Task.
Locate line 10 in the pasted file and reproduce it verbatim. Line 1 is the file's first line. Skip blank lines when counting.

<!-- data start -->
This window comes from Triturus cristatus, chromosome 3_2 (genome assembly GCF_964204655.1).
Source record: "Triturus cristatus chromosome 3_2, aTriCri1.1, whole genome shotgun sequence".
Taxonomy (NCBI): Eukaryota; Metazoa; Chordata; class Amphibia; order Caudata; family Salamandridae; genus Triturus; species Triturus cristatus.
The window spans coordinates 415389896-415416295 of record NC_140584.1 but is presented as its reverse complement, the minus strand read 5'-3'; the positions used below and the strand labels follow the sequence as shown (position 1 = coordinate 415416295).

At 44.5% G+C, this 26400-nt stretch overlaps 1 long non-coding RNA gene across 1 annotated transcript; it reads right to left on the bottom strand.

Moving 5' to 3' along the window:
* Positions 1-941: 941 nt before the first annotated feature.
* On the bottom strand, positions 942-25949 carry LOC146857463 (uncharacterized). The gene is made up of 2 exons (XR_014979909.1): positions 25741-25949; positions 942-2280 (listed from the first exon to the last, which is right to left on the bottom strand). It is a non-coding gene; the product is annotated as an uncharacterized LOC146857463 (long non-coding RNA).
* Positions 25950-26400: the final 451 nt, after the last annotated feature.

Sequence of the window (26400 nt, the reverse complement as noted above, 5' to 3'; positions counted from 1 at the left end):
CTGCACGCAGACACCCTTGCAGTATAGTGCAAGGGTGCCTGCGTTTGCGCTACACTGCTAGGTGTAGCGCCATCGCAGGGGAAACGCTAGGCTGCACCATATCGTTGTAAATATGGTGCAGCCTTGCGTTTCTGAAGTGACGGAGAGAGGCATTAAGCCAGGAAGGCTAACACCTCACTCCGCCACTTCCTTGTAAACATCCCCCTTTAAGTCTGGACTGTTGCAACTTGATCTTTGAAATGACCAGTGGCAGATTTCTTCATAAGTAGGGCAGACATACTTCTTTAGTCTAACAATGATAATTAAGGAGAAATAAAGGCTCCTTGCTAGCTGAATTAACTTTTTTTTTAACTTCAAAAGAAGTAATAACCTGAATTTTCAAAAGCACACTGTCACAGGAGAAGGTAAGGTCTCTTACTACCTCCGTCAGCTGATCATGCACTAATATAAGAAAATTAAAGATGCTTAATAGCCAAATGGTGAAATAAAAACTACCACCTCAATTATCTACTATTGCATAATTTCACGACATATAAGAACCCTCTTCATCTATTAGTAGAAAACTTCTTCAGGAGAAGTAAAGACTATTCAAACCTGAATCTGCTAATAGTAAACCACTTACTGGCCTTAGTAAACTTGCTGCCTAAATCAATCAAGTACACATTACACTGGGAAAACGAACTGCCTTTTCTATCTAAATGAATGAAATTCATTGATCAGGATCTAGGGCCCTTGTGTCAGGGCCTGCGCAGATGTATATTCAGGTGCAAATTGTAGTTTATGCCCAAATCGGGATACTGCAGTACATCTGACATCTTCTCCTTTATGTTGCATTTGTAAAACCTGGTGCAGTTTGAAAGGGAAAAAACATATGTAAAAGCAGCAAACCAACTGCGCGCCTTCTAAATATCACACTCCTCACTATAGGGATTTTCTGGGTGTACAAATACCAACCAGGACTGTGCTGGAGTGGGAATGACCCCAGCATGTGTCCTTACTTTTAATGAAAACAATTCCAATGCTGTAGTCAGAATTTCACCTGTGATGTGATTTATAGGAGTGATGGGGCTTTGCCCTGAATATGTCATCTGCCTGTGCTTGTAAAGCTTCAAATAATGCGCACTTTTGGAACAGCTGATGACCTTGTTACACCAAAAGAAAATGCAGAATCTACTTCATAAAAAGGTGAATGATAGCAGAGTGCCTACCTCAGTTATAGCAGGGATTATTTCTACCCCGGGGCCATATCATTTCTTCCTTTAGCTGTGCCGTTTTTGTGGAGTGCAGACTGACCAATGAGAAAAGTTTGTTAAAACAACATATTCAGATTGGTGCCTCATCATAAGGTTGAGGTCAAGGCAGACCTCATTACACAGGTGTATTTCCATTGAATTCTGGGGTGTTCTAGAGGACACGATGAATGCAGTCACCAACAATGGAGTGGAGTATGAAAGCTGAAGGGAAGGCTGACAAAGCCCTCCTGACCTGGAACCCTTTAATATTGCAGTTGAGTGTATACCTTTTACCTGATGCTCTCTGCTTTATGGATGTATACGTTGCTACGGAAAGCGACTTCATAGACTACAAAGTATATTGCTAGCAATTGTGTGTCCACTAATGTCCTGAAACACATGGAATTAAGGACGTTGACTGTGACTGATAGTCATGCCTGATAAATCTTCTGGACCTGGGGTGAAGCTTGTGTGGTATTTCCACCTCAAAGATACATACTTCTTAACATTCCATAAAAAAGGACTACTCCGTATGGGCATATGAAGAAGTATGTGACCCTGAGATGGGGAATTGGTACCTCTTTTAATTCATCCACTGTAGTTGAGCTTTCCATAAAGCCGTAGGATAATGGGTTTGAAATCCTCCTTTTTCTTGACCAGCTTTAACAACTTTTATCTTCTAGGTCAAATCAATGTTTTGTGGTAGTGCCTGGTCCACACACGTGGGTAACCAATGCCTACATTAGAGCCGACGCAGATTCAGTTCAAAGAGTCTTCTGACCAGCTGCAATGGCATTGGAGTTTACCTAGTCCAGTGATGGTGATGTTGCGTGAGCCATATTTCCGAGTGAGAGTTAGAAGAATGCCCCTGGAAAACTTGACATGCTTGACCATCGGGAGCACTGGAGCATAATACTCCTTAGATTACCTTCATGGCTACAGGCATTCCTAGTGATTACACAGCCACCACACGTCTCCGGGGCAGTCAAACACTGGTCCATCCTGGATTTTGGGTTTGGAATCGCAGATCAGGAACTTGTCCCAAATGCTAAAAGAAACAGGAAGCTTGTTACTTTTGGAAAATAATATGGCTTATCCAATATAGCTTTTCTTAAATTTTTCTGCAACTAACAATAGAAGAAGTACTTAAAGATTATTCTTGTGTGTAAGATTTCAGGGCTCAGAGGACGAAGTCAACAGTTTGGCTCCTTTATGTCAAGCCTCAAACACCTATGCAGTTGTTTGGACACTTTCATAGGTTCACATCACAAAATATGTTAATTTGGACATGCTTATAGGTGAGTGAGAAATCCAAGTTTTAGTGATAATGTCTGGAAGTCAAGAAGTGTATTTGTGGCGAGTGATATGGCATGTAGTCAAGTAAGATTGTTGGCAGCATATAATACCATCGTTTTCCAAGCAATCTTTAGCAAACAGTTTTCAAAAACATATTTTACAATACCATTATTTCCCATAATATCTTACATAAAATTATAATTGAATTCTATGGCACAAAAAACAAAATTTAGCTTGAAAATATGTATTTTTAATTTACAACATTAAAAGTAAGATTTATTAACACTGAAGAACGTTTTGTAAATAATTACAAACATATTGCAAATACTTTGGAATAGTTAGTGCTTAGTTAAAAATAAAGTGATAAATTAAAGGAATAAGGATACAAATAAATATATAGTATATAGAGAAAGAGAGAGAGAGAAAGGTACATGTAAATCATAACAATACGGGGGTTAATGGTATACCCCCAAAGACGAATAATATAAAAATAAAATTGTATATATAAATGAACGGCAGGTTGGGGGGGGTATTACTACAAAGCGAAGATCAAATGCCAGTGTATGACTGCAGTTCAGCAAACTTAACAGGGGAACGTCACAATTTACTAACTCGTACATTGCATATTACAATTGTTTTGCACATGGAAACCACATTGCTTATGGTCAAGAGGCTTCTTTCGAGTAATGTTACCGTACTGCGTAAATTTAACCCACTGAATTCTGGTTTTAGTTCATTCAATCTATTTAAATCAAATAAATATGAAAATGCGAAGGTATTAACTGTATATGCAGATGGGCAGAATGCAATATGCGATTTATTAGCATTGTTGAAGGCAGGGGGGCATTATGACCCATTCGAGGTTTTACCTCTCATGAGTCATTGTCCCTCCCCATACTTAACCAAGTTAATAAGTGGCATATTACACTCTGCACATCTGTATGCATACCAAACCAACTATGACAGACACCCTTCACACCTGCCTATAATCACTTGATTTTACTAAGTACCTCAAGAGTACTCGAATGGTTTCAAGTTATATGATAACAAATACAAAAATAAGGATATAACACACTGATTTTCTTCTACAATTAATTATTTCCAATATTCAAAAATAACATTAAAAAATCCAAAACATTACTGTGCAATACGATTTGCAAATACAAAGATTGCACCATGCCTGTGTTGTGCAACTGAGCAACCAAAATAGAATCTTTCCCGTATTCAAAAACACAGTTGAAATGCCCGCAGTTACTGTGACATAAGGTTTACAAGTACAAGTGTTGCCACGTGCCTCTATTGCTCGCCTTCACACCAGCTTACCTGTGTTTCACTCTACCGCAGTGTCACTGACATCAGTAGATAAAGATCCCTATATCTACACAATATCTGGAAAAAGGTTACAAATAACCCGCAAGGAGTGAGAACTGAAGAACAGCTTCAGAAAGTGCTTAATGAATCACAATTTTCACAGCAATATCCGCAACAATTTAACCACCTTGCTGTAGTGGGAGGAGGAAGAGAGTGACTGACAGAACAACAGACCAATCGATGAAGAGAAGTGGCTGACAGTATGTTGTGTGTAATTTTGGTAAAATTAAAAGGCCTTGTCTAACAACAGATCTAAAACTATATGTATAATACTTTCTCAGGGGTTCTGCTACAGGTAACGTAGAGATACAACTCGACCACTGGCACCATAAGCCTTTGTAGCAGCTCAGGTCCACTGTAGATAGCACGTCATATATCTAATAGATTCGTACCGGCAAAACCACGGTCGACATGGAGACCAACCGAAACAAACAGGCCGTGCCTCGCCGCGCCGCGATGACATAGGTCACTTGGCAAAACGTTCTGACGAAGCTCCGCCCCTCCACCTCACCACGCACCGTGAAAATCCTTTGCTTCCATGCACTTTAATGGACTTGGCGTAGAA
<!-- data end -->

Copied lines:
Sequence of the window (26400 nt, the reverse complement as noted above, 5' to 3'; positions counted from 1 at the left end):